The script and direction are both, needless to say, stellar, but they found excellent support in the acting and cinematography of “Wings.”  The film’s available via the Eclipse series, a division of Criterion, and comes with “The Ascent,” Shepitko’s oft-considered masterpiece.
Shepitko, herself, died before her time – car accident – in the middle of working on a film, which her husband later finished.  Again, one is thankful for the endurance of celluloid.      

Wednesday, April 25, 2012

A Devilishly Smart look at The City of Angels

The stockiest of stock L.A. photos.

As I continue to drown in a sea of composition essays, Nat continues to take up my slack with another awesome reading list, this time based on her Southland stomping grounds. 

It seems no one likes LA but there sure is a lot of interest in what we do here. Movies abound about the city paved with gold (the streets are actually sparkly—different asphalt and all) and just turn on the TV to see a skewed “reality” version of how this slice of the left coast lives. Books are a tad more difficult to come by.

See the Sights!
            A LOT of what happens in LA is sightseeing. Seriously. I have to dodge sightseers to get fish from my Whole Foods. No lie. There was a group with cameras as I waited for my tilapia Monday. Luckily for the movies, LA has more interesting things to see than fish carcasses.
            The LA River: Or, rather, aqueduct which might actually contain a fish carcass or three. See Chinatown, Grease, and, amusingly, the latest season of America’s Next Top Model for a trip down the river without banjos.
The Griffith Observatory: This place is all kinds of awesome and newly re-opened after wild fire damage and general renovation. Rebel without a Cause features this shrine to geekiness prominently.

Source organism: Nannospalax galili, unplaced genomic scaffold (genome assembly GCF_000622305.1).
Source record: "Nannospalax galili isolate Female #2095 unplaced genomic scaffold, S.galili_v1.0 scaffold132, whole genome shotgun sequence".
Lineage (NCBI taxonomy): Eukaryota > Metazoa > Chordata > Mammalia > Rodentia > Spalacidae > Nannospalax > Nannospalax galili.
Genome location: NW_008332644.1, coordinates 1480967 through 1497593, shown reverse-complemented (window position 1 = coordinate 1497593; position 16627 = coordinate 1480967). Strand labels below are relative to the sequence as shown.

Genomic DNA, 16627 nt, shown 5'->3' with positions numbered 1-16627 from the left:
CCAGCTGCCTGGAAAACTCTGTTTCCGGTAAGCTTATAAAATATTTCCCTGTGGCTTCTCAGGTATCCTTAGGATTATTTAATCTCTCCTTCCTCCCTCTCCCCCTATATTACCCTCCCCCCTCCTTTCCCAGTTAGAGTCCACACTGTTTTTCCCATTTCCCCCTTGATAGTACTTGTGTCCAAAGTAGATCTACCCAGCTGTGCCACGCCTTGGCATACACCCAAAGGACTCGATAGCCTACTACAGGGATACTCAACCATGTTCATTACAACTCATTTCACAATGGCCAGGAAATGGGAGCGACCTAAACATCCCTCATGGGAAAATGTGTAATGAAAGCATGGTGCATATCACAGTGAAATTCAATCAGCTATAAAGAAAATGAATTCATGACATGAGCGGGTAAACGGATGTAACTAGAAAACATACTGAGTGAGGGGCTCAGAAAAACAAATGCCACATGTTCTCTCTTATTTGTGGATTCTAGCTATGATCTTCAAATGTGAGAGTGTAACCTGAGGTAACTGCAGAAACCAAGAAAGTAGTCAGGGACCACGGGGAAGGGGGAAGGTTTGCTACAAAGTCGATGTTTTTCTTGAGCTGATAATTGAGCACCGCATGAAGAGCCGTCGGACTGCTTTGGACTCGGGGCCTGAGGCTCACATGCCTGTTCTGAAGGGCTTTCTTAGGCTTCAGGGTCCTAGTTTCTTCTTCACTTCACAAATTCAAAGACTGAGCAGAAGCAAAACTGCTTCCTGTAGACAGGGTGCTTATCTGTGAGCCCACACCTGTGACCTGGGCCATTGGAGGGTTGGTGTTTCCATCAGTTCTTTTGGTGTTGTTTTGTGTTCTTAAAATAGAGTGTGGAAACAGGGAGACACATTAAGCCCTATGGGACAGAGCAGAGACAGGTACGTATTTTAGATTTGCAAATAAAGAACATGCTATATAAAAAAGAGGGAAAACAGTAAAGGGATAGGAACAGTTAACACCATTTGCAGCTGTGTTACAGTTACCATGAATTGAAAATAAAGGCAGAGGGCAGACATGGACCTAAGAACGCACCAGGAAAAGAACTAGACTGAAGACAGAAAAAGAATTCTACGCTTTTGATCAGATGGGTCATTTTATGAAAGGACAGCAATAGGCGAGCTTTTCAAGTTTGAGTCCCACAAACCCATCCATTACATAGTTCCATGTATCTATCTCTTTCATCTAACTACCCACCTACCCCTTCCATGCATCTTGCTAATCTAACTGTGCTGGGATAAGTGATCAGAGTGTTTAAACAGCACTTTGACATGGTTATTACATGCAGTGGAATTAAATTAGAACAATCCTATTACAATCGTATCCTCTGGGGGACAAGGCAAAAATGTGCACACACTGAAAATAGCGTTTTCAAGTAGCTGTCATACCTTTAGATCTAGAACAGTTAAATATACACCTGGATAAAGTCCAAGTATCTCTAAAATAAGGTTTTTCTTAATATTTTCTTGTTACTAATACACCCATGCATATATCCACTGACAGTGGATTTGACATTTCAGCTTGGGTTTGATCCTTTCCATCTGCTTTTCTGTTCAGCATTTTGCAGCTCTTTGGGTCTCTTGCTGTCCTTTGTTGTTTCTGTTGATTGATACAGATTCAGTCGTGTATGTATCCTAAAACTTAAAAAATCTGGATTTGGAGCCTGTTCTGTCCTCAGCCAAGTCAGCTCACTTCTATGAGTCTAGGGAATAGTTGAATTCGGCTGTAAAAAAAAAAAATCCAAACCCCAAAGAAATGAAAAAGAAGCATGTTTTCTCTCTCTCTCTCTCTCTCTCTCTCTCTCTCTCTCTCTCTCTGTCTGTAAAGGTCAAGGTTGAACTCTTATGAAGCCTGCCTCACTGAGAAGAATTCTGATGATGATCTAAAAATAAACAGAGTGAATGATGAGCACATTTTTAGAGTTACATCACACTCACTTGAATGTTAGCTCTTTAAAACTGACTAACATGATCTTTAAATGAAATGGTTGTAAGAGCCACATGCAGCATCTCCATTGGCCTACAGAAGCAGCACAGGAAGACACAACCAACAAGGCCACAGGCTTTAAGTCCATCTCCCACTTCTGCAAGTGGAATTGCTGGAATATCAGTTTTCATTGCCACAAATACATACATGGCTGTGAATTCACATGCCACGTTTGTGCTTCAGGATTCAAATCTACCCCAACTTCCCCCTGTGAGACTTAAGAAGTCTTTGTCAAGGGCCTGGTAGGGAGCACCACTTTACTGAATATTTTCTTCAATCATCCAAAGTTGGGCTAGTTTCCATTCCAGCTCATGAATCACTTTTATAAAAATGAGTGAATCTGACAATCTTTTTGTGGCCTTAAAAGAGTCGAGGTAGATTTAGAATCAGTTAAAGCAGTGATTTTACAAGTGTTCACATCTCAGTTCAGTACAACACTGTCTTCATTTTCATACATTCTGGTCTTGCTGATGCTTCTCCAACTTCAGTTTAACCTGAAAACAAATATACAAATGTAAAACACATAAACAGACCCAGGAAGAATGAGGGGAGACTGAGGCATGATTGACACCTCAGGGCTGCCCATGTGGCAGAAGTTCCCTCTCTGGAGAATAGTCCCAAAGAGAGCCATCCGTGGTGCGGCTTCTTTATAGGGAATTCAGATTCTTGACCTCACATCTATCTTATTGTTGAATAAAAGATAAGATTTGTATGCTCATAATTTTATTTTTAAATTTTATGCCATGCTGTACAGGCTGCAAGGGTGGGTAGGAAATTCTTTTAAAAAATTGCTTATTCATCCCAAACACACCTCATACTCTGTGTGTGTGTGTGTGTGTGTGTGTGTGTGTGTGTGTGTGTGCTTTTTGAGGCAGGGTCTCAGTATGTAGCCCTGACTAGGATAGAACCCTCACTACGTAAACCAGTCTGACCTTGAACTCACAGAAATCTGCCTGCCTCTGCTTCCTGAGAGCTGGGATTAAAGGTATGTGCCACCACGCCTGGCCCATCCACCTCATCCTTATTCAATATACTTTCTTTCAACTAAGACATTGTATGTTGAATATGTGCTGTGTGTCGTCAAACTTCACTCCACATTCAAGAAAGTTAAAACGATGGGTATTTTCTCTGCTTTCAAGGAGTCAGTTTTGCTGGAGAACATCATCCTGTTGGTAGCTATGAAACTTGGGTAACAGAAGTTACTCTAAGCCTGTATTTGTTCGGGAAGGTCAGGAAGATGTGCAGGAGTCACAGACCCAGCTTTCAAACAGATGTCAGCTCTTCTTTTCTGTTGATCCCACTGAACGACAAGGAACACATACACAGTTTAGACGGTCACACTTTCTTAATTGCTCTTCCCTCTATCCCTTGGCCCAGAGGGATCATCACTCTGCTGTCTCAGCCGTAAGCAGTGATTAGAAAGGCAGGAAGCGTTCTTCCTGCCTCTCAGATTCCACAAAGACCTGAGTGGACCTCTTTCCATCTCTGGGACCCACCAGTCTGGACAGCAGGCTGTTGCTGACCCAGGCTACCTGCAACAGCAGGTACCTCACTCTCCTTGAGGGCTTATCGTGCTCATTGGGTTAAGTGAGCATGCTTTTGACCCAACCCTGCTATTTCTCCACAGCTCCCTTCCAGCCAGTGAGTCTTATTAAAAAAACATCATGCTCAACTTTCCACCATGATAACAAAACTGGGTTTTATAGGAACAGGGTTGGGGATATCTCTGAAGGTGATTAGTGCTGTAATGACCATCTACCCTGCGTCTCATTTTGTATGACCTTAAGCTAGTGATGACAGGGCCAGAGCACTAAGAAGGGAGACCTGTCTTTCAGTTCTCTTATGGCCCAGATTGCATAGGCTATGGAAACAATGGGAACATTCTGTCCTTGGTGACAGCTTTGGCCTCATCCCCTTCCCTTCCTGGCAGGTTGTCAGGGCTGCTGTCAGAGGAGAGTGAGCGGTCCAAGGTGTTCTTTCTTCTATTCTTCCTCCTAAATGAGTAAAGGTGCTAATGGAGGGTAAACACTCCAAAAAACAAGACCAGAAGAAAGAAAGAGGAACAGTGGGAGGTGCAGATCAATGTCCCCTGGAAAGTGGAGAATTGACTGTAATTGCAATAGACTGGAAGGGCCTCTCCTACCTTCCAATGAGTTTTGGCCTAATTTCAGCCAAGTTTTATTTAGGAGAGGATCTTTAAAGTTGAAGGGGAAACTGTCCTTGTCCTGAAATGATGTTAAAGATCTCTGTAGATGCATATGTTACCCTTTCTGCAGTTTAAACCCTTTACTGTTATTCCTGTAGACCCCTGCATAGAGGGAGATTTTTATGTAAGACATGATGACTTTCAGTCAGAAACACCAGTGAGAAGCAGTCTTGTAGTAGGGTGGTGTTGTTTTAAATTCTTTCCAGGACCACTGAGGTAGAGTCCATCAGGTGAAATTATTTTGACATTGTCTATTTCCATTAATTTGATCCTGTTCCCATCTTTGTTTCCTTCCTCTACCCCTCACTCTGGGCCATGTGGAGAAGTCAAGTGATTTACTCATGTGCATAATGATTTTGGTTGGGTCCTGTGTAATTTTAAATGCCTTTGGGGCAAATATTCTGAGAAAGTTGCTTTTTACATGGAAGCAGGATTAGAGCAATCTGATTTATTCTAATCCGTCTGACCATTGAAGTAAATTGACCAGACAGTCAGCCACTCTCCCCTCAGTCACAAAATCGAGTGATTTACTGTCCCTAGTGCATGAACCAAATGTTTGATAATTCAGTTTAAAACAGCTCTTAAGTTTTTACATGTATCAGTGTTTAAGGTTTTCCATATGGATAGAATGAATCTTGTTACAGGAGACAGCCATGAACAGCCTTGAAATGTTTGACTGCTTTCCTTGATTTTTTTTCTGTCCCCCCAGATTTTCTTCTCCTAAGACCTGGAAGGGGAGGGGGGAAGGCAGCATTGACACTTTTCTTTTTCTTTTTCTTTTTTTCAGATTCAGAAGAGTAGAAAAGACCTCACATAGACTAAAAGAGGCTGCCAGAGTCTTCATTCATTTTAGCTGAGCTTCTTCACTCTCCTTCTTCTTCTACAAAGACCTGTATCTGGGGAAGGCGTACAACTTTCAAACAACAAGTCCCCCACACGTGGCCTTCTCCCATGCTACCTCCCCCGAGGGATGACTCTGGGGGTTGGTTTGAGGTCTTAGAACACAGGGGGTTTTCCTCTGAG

Hollywood Blvd.: The 2011 The Muppets centers on the re-furb of “The Muppet Theater” or, as we like to call it, El Capitan. Opened in 1926 by the same dude who opened The Egyptian and The Chinese (both within walking distance of El Capitan) it’s currently decked out with a giant Wurlitzer organ on which Disney songs are played before shows. Only Disney films show now but each is often accompanied by an exhibit with props/costumes and some sort of pre-show. I saw The Muppets here and was treated to a sing-a-long with Kermit and Miss Piggy (80s kid geek-out!). The Muppets also gives a glance into the nearby sights on Hollywood Blvd. as well as Jim Henson Studios which is just around the corner on La Brea.
Chinatown: For the best Chinese food go to Yang Chow posthaste. To see the silliest pop-culture “sight” ever, look on the side of the Foo Chow restaurant.

Get Your PoMo Cred On: Thomas Pynchon isn’t known for being what might be called “readable” but his latest is the closest you’re going to get. Inherent Vice is set in and around LA and is surprisingly (to me, at least) accessible, fun, and at least partially responsible for the advent of the “book trailer.”

Under No Circumstances Should You Watch This Film: The Postman Always Rings Twice. But, James M. Cain also wrote Mildred Pierce which was recently a passable mini-series for HBO and was an Oscar winning film for Joan Crawford.

Because Everyone Expects It: Nathaniel West’s Day of the Locusts is the LA novel with literary cred. It’s short. Give it a read and toss in Miss Lonelyhearts while you’re at it (they’re probably packaged in the same physical book anyway) even though it’s an NYC book.